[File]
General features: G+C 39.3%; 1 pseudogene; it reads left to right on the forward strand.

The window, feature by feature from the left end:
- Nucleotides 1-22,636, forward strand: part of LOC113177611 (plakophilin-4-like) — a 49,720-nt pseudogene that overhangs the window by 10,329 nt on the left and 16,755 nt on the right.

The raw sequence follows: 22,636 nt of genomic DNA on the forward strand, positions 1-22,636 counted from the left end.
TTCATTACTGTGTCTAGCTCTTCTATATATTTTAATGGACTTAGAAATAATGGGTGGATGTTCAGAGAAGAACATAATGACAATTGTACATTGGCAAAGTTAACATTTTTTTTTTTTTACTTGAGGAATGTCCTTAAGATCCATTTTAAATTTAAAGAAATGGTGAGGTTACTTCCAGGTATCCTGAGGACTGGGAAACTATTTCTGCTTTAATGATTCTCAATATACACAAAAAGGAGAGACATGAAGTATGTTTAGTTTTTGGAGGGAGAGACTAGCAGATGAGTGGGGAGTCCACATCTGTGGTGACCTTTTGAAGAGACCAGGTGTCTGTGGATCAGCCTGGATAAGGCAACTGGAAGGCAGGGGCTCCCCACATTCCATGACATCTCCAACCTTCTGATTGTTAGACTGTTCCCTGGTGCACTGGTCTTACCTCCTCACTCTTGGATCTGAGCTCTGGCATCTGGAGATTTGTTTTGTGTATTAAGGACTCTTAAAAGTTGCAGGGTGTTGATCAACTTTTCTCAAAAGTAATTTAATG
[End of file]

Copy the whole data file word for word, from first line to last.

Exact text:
General features: G+C 39.3%; 1 pseudogene; it reads left to right on the forward strand.

The window, feature by feature from the left end:
- Nucleotides 1-22,636, forward strand: part of LOC113177611 (plakophilin-4-like) — a 49,720-nt pseudogene that overhangs the window by 10,329 nt on the left and 16,755 nt on the right.

The raw sequence follows: 22,636 nt of genomic DNA on the forward strand, positions 1-22,636 counted from the left end.
TTCATTACTGTGTCTAGCTCTTCTATATATTTTAATGGACTTAGAAATAATGGGTGGATGTTCAGAGAAGAACATAATGACAATTGTACATTGGCAAAGTTAACATTTTTTTTTTTTTACTTGAGGAATGTCCTTAAGATCCATTTTAAATTTAAAGAAATGGTGAGGTTACTTCCAGGTATCCTGAGGACTGGGAAACTATTTCTGCTTTAATGATTCTCAATATACACAAAAAGGAGAGACATGAAGTATGTTTAGTTTTTGGAGGGAGAGACTAGCAGATGAGTGGGGAGTCCACATCTGTGGTGACCTTTTGAAGAGACCAGGTGTCTGTGGATCAGCCTGGATAAGGCAACTGGAAGGCAGGGGCTCCCCACATTCCATGACATCTCCAACCTTCTGATTGTTAGACTGTTCCCTGGTGCACTGGTCTTACCTCCTCACTCTTGGATCTGAGCTCTGGCATCTGGAGATTTGTTTTGTGTATTAAGGACTCTTAAAAGTTGCAGGGTGTTGATCAACTTTTCTCAAAAGTAATTTAATG